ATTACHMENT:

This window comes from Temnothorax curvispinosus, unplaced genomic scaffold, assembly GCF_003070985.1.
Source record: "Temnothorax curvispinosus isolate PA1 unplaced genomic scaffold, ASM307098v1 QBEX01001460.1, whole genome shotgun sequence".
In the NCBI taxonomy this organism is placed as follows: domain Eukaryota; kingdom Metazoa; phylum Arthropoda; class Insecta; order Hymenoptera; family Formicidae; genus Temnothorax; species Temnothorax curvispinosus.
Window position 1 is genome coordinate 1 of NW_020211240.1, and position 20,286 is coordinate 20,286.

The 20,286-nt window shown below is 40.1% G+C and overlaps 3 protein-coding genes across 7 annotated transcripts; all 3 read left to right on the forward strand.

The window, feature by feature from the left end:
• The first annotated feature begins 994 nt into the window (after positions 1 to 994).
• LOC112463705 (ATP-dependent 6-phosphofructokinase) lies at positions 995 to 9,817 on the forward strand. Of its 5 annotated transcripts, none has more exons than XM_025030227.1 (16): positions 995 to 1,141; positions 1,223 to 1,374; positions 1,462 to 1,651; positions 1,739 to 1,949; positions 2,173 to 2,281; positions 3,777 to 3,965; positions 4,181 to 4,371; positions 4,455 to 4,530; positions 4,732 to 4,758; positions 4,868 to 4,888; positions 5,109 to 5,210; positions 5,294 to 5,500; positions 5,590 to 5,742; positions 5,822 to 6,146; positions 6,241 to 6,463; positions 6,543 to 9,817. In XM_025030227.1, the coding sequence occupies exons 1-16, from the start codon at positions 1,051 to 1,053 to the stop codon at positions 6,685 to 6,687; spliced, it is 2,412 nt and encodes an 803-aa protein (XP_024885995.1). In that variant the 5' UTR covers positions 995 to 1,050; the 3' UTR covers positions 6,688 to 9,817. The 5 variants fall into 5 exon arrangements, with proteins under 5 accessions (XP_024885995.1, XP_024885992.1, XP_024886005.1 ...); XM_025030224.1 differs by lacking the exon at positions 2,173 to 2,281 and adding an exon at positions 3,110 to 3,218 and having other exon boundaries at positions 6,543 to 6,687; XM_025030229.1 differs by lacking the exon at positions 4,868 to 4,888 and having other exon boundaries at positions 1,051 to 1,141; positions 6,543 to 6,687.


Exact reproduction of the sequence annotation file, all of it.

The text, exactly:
This window comes from Temnothorax curvispinosus, unplaced genomic scaffold, assembly GCF_003070985.1.
Source record: "Temnothorax curvispinosus isolate PA1 unplaced genomic scaffold, ASM307098v1 QBEX01001460.1, whole genome shotgun sequence".
In the NCBI taxonomy this organism is placed as follows: domain Eukaryota; kingdom Metazoa; phylum Arthropoda; class Insecta; order Hymenoptera; family Formicidae; genus Temnothorax; species Temnothorax curvispinosus.
Window position 1 is genome coordinate 1 of NW_020211240.1, and position 20,286 is coordinate 20,286.

The 20,286-nt window shown below is 40.1% G+C and overlaps 3 protein-coding genes across 7 annotated transcripts; all 3 read left to right on the forward strand.

The window, feature by feature from the left end:
• The first annotated feature begins 994 nt into the window (after positions 1 to 994).
• LOC112463705 (ATP-dependent 6-phosphofructokinase) lies at positions 995 to 9,817 on the forward strand. Of its 5 annotated transcripts, none has more exons than XM_025030227.1 (16): positions 995 to 1,141; positions 1,223 to 1,374; positions 1,462 to 1,651; positions 1,739 to 1,949; positions 2,173 to 2,281; positions 3,777 to 3,965; positions 4,181 to 4,371; positions 4,455 to 4,530; positions 4,732 to 4,758; positions 4,868 to 4,888; positions 5,109 to 5,210; positions 5,294 to 5,500; positions 5,590 to 5,742; positions 5,822 to 6,146; positions 6,241 to 6,463; positions 6,543 to 9,817. In XM_025030227.1, the coding sequence occupies exons 1-16, from the start codon at positions 1,051 to 1,053 to the stop codon at positions 6,685 to 6,687; spliced, it is 2,412 nt and encodes an 803-aa protein (XP_024885995.1). In that variant the 5' UTR covers positions 995 to 1,050; the 3' UTR covers positions 6,688 to 9,817. The 5 variants fall into 5 exon arrangements, with proteins under 5 accessions (XP_024885995.1, XP_024885992.1, XP_024886005.1 ...); XM_025030224.1 differs by lacking the exon at positions 2,173 to 2,281 and adding an exon at positions 3,110 to 3,218 and having other exon boundaries at positions 6,543 to 6,687; XM_025030229.1 differs by lacking the exon at positions 4,868 to 4,888 and having other exon boundaries at positions 1,051 to 1,141; positions 6,543 to 6,687.